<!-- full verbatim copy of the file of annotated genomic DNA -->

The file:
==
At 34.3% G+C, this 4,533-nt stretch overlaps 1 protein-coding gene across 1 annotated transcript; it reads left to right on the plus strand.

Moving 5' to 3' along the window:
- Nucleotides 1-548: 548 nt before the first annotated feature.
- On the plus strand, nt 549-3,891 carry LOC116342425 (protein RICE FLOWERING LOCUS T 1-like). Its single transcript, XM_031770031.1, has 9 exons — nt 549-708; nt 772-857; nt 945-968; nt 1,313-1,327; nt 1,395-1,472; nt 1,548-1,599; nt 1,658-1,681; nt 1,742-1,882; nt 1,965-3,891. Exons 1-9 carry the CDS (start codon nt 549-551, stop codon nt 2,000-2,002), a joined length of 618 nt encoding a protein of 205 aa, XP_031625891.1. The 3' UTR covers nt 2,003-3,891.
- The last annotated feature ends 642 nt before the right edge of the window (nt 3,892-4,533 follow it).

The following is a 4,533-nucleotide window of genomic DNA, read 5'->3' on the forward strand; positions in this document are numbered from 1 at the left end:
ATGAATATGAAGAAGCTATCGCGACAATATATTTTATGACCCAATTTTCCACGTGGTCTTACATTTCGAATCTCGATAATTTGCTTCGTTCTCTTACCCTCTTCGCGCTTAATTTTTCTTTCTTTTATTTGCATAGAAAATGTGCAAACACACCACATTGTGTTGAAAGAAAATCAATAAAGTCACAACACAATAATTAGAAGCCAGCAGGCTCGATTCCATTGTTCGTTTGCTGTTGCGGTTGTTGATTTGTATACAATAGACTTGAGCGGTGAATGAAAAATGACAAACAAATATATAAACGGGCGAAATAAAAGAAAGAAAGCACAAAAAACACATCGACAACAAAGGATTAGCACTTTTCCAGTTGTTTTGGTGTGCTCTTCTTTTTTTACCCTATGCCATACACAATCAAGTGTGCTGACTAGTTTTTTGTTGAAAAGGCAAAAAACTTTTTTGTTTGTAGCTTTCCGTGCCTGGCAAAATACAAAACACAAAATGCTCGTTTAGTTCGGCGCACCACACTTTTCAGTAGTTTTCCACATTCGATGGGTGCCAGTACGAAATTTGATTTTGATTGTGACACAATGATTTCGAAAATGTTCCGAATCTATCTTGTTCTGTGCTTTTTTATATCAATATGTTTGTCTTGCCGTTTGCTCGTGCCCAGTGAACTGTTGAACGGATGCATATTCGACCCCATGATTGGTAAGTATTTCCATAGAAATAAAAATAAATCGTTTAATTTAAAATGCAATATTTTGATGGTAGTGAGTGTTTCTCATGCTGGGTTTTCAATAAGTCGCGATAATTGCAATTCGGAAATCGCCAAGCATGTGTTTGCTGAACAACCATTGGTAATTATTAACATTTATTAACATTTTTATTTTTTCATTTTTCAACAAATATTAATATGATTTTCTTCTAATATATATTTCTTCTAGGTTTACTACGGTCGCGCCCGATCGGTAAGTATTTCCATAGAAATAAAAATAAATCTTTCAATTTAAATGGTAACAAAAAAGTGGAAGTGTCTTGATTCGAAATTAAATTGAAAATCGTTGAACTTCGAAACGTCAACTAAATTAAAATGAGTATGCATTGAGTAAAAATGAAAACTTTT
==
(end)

At 34.3% G+C, this 4,533-nt stretch overlaps 1 protein-coding gene across 1 annotated transcript; it reads left to right on the plus strand.

Moving 5' to 3' along the window:
- Nucleotides 1-548: 548 nt before the first annotated feature.
- On the plus strand, nt 549-3,891 carry LOC116342425 (protein RICE FLOWERING LOCUS T 1-like). Its single transcript, XM_031770031.1, has 9 exons — nt 549-708; nt 772-857; nt 945-968; nt 1,313-1,327; nt 1,395-1,472; nt 1,548-1,599; nt 1,658-1,681; nt 1,742-1,882; nt 1,965-3,891. Exons 1-9 carry the CDS (start codon nt 549-551, stop codon nt 2,000-2,002), a joined length of 618 nt encoding a protein of 205 aa, XP_031625891.1. The 3' UTR covers nt 2,003-3,891.
- The last annotated feature ends 642 nt before the right edge of the window (nt 3,892-4,533 follow it).

The following is a 4,533-nucleotide window of genomic DNA, read 5'->3' on the forward strand; positions in this document are numbered from 1 at the left end:
ATGAATATGAAGAAGCTATCGCGACAATATATTTTATGACCCAATTTTCCACGTGGTCTTACATTTCGAATCTCGATAATTTGCTTCGTTCTCTTACCCTCTTCGCGCTTAATTTTTCTTTCTTTTATTTGCATAGAAAATGTGCAAACACACCACATTGTGTTGAAAGAAAATCAATAAAGTCACAACACAATAATTAGAAGCCAGCAGGCTCGATTCCATTGTTCGTTTGCTGTTGCGGTTGTTGATTTGTATACAATAGACTTGAGCGGTGAATGAAAAATGACAAACAAATATATAAACGGGCGAAATAAAAGAAAGAAAGCACAAAAAACACATCGACAACAAAGGATTAGCACTTTTCCAGTTGTTTTGGTGTGCTCTTCTTTTTTTACCCTATGCCATACACAATCAAGTGTGCTGACTAGTTTTTTGTTGAAAAGGCAAAAAACTTTTTTGTTTGTAGCTTTCCGTGCCTGGCAAAATACAAAACACAAAATGCTCGTTTAGTTCGGCGCACCACACTTTTCAGTAGTTTTCCACATTCGATGGGTGCCAGTACGAAATTTGATTTTGATTGTGACACAATGATTTCGAAAATGTTCCGAATCTATCTTGTTCTGTGCTTTTTTATATCAATATGTTTGTCTTGCCGTTTGCTCGTGCCCAGTGAACTGTTGAACGGATGCATATTCGACCCCATGATTGGTAAGTATTTCCATAGAAATAAAAATAAATCGTTTAATTTAAAATGCAATATTTTGATGGTAGTGAGTGTTTCTCATGCTGGGTTTTCAATAAGTCGCGATAATTGCAATTCGGAAATCGCCAAGCATGTGTTTGCTGAACAACCATTGGTAATTATTAACATTTATTAACATTTTTATTTTTTCATTTTTCAACAAATATTAATATGATTTTCTTCTAATATATATTTCTTCTAGGTTTACTACGGTCGCGCCCGATCGGTAAGTATTTCCATAGAAATAAAAATAAATCTTTCAATTTAAATGGTAACAAAAAAGTGGAAGTGTCTTGATTCGAAATTAAATTGAAAATCGTTGAACTTCGAAACGTCAACTAAATTAAAATGAGTATGCATTGAGTAAAAATGAAAACTTTT